[0040] In the middle image release of the internal fluid pressure, e.g., by a valve (not shown), has allowed the balloon 46 to partially deflate, aided by the restorative force of the spring 50. The spring 50 attempts to return to its resting state by lengthening, untwisting and opposing the internal fluid pressure in the balloon 46, thereby aiding the fluid to escape through the pores 64. Additionally or alternatively the fluid may escape through pores 47, In the middle image, the spring 50 is partially untwisted, and its length dimension (line E-E) is larger than its length dimension (line D-D) in the uppermost image.

[0041] In the lowermost image, the balloon 46 is fully deflated and the balloon assembly 38 fully collapsed. In this configuration the balloon assembly 38 can be introduced through the lumen of a catheter and withdrawn upon completion of a medical procedure. The spring 50 is in a resting state, fully extended and exerting no torsion on the mechanism. Its length dimension (F-F) is maximal relative to the length dimensions D-D, E-E.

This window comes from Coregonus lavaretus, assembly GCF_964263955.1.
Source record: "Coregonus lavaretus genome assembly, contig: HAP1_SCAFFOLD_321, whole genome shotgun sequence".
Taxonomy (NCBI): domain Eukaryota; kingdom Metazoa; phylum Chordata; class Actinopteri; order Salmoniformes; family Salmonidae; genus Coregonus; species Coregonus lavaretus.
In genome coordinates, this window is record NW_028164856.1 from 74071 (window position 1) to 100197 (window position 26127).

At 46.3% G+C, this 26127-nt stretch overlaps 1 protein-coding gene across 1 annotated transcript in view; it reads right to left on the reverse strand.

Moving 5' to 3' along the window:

[0042] Reference is now made to Fig. 5, which is a sectional view through the longitudinal axis of a probe 66, in accordance with an embodiment of the invention. A hollow inner shaft 68 extends through the lumen of the probe 66. Its functions are to support balloon assembly 70 and to provide ingress for a guidewire (not shown). Balloon 72 is adhered to a proximal section 74 of the probe 66 by a circumferential seal 76. The balloon 72 adheres to a discontinuous distal section 78 by circumferential seal 80. A lumen 82 leads into a manifold 84 that is defined by the outer surface of the shaft 68, the inner surface 86 of the probe 66 and by seals 88, 90. Pores 92 allow communication for fluid flowing through the lumen 82 and the manifold 84 to inflate and deflate the balloon 72.